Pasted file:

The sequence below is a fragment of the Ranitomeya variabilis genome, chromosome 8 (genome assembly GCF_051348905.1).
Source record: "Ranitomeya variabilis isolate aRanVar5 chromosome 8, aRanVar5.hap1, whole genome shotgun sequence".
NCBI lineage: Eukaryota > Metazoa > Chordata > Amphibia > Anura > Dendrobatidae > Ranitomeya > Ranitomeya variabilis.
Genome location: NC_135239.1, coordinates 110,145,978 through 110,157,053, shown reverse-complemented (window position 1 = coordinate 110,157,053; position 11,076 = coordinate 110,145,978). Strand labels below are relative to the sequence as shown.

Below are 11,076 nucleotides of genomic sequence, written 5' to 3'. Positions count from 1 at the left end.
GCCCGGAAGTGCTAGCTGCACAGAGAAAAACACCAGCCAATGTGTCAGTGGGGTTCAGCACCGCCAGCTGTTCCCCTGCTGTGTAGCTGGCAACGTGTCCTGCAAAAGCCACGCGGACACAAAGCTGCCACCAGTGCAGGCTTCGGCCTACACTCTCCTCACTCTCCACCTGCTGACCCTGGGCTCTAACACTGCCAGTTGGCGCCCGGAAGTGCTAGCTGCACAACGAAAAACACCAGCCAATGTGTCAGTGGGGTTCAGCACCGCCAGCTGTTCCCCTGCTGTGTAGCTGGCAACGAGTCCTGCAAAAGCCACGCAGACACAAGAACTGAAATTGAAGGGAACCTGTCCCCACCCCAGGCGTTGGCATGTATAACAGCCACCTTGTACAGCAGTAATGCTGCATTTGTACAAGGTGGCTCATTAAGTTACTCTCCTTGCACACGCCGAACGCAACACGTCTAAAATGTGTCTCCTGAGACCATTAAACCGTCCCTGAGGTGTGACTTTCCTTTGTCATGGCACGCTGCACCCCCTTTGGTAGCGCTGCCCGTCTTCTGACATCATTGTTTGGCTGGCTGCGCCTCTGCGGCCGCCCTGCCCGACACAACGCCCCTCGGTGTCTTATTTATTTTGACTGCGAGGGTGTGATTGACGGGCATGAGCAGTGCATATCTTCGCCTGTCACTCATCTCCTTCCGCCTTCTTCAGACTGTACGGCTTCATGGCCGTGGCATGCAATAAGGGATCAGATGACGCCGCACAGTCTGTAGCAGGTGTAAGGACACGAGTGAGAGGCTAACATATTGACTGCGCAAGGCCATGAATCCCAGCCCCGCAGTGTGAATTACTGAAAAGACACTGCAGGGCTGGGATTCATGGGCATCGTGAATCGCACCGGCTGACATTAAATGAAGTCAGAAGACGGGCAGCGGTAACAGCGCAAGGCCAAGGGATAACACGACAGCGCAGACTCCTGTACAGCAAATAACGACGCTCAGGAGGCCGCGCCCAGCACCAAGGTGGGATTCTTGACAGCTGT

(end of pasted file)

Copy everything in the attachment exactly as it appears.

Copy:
The sequence below is a fragment of the Ranitomeya variabilis genome, chromosome 8 (genome assembly GCF_051348905.1).
Source record: "Ranitomeya variabilis isolate aRanVar5 chromosome 8, aRanVar5.hap1, whole genome shotgun sequence".
NCBI lineage: Eukaryota > Metazoa > Chordata > Amphibia > Anura > Dendrobatidae > Ranitomeya > Ranitomeya variabilis.
Genome location: NC_135239.1, coordinates 110,145,978 through 110,157,053, shown reverse-complemented (window position 1 = coordinate 110,157,053; position 11,076 = coordinate 110,145,978). Strand labels below are relative to the sequence as shown.

Below are 11,076 nucleotides of genomic sequence, written 5' to 3'. Positions count from 1 at the left end.
GCCCGGAAGTGCTAGCTGCACAGAGAAAAACACCAGCCAATGTGTCAGTGGGGTTCAGCACCGCCAGCTGTTCCCCTGCTGTGTAGCTGGCAACGTGTCCTGCAAAAGCCACGCGGACACAAAGCTGCCACCAGTGCAGGCTTCGGCCTACACTCTCCTCACTCTCCACCTGCTGACCCTGGGCTCTAACACTGCCAGTTGGCGCCCGGAAGTGCTAGCTGCACAACGAAAAACACCAGCCAATGTGTCAGTGGGGTTCAGCACCGCCAGCTGTTCCCCTGCTGTGTAGCTGGCAACGAGTCCTGCAAAAGCCACGCAGACACAAGAACTGAAATTGAAGGGAACCTGTCCCCACCCCAGGCGTTGGCATGTATAACAGCCACCTTGTACAGCAGTAATGCTGCATTTGTACAAGGTGGCTCATTAAGTTACTCTCCTTGCACACGCCGAACGCAACACGTCTAAAATGTGTCTCCTGAGACCATTAAACCGTCCCTGAGGTGTGACTTTCCTTTGTCATGGCACGCTGCACCCCCTTTGGTAGCGCTGCCCGTCTTCTGACATCATTGTTTGGCTGGCTGCGCCTCTGCGGCCGCCCTGCCCGACACAACGCCCCTCGGTGTCTTATTTATTTTGACTGCGAGGGTGTGATTGACGGGCATGAGCAGTGCATATCTTCGCCTGTCACTCATCTCCTTCCGCCTTCTTCAGACTGTACGGCTTCATGGCCGTGGCATGCAATAAGGGATCAGATGACGCCGCACAGTCTGTAGCAGGTGTAAGGACACGAGTGAGAGGCTAACATATTGACTGCGCAAGGCCATGAATCCCAGCCCCGCAGTGTGAATTACTGAAAAGACACTGCAGGGCTGGGATTCATGGGCATCGTGAATCGCACCGGCTGACATTAAATGAAGTCAGAAGACGGGCAGCGGTAACAGCGCAAGGCCAAGGGATAACACGACAGCGCAGACTCCTGTACAGCAAATAACGACGCTCAGGAGGCCGCGCCCAGCACCAAGGTGGGATTCTTGACAGCTGT